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DeMarcus Cousins: ‘It’s been the longest year of my life’

The Warriors big man opens up about his struggles in 2018 and looks ahead

OAKLAND, California – There may not be an NBA player more excited to ring in the new year than DeMarcus Cousins.

“It’s been the longest year of my life,” Cousins, 28, told The Undefeated. “I’m looking forward to the new year and the new blessings. New tests. New excitement. Fresh year. Fresh start. …

“I’ll put it as simple as possible, 2018 was the most difficult and challenging year of my life. I’m extremely excited for 2019.”

Cousins tore his Achilles tendon in January with the New Orleans Pelicans and has yet to return from the injury with the Golden State Warriors. The four-time All-Star went from being a projected max-contract player before the injury to signing a midlevel exception with the Warriors.

But Cousins said his “darkest day” of the year was when his grandmother died the day after Christmas at the age of 92 in Mobile, Alabama. A member of the Delta Sigma Theta sorority, Mary Marcelete Alexander Shaw was an educator in the Mobile County public school system for more than 32 years. She had five children, including Cousins’ mother, Monique Shaw Cousins-Evans, and 13 grandchildren.

Cousins is expected to take a leave of absence from the Warriors to attend his grandmother’s funeral on Jan. 4 in his hometown of Mobile.

“She was the foundation of the family,” a teary-eyed Cousins said. “So, I’m going into 2019 with that. She was everything for us. … She was the root of our family. To lose a vital piece like that to our family is devastating to everyone.

“She lived an incredible and very long life. She went out happy. She went out painless. I couldn’t have asked for a better life for my grandma.”

Cousins said his grandmother told him to always remain humble and never forget where he came from. Her words about humility have come in handy during his injury woes this year.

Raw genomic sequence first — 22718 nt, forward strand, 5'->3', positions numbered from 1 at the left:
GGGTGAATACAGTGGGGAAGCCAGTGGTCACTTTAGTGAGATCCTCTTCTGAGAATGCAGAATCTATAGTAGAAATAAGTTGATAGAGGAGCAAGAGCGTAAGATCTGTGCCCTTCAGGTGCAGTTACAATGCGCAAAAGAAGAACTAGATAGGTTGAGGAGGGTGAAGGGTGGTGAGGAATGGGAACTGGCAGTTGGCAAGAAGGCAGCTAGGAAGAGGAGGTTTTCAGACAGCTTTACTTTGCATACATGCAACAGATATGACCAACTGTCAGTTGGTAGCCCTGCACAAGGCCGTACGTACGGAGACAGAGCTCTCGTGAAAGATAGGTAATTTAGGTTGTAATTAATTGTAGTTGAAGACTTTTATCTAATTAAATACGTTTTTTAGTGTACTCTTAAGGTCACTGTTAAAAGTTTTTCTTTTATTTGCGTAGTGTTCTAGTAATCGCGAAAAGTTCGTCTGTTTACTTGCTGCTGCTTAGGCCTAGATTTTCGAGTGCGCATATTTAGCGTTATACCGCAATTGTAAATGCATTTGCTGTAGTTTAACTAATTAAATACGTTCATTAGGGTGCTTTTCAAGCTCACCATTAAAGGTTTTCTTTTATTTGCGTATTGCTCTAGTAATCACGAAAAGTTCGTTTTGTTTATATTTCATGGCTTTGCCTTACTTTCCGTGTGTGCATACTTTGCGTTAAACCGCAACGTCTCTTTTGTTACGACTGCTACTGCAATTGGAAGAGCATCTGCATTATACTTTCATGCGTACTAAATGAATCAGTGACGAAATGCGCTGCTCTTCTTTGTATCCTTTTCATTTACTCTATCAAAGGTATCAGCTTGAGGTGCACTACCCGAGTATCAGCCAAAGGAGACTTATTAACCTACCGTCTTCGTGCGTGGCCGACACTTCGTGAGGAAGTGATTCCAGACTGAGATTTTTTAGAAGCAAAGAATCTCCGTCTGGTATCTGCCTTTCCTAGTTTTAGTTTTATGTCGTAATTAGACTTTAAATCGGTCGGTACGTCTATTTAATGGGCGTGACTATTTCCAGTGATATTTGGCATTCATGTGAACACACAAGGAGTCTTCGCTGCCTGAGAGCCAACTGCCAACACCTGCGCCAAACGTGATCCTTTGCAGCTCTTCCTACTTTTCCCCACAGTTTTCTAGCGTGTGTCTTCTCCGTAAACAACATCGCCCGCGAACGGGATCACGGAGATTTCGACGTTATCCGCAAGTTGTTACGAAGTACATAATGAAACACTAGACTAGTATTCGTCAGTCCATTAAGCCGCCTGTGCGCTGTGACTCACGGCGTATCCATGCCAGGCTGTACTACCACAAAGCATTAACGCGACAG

“What I learned about myself is I can overcome anything.”

“She only cared about the human being,” Cousins said of his grandmother. “She could care less about the celebrity. If anything, she told me to always remain true to myself and to never forget who I was through it all. Don’t let the fame get to my head. It was never about basketball with her. She just cared about DeMarcus.”

Cousins continued to show his love for his hometown as he hosted his annual “Santa Cuz” event on Dec. 8, funding a holiday shopping spree for underprivileged children in Mobile.

His hopes of returning to action at the start of this NBA season didn’t come to fruition and it’s uncertain when he will debut with the Warriors. But Cousins has practiced with the G League Santa Cruz Warriors and was involved in private 5-on-5 scrimmages with the defending NBA champs last week.

“It will mean everything when I get back,” Cousins said. “All the hard work. The dedication. Good and bad days. Tears, cramps and pain. Everything. What I learned about myself is I can overcome anything. I’ve said it before and I will say it again, I’m very stubborn. I will never allow anyone to tell me what I can’t do and can’t achieve. I push myself every day to prove that.”

The Warriors are not pressuring Cousins to return but desperately need his 6-foot-10-inch, 270-pound game and frame. The Warriors lack a true big man after losing starting center Damian Jones for the season to a torn pectoral muscle in early December. Cousins can score in the post, stretch the floor with his jump shooting, create for others with his passing and rebound down low.

When he ultimately returns, Cousins says, he is not worried about his ability to fit in with his teammates.

“Of course, it will be an adjustment period coming in midseason,” Cousins said. “But it is a team full of high IQs, so we will figure it out. Once the ball goes up, it will figure itself out. I trust the coaching staff. I trust my work ethic and our ability to come together. We will see what happens.”

While Cousins is certainly looking forward to ringing in 2019, he says he doesn’t feel sorry for himself. He added that his New Year’s resolution remains the same, which is simply, “Be better than I was the previous year.”

“I don’t look at adversity as a bad thing. It is to prepare you for what is next,” Cousins said. “You always go through life wanting to reach ‘that goal’ right away. You may not necessarily be prepared for it. We may think we are. God has a way of preparing you for it by letting you know you’re not ready for it. I look at this year and everything I’ve been through in that form. I’m ready for the next moment.”

Marc J. Spears is the senior NBA writer for The Undefeated. He used to be able to dunk on you, but he hasn’t been able to in years and his knees still hurt.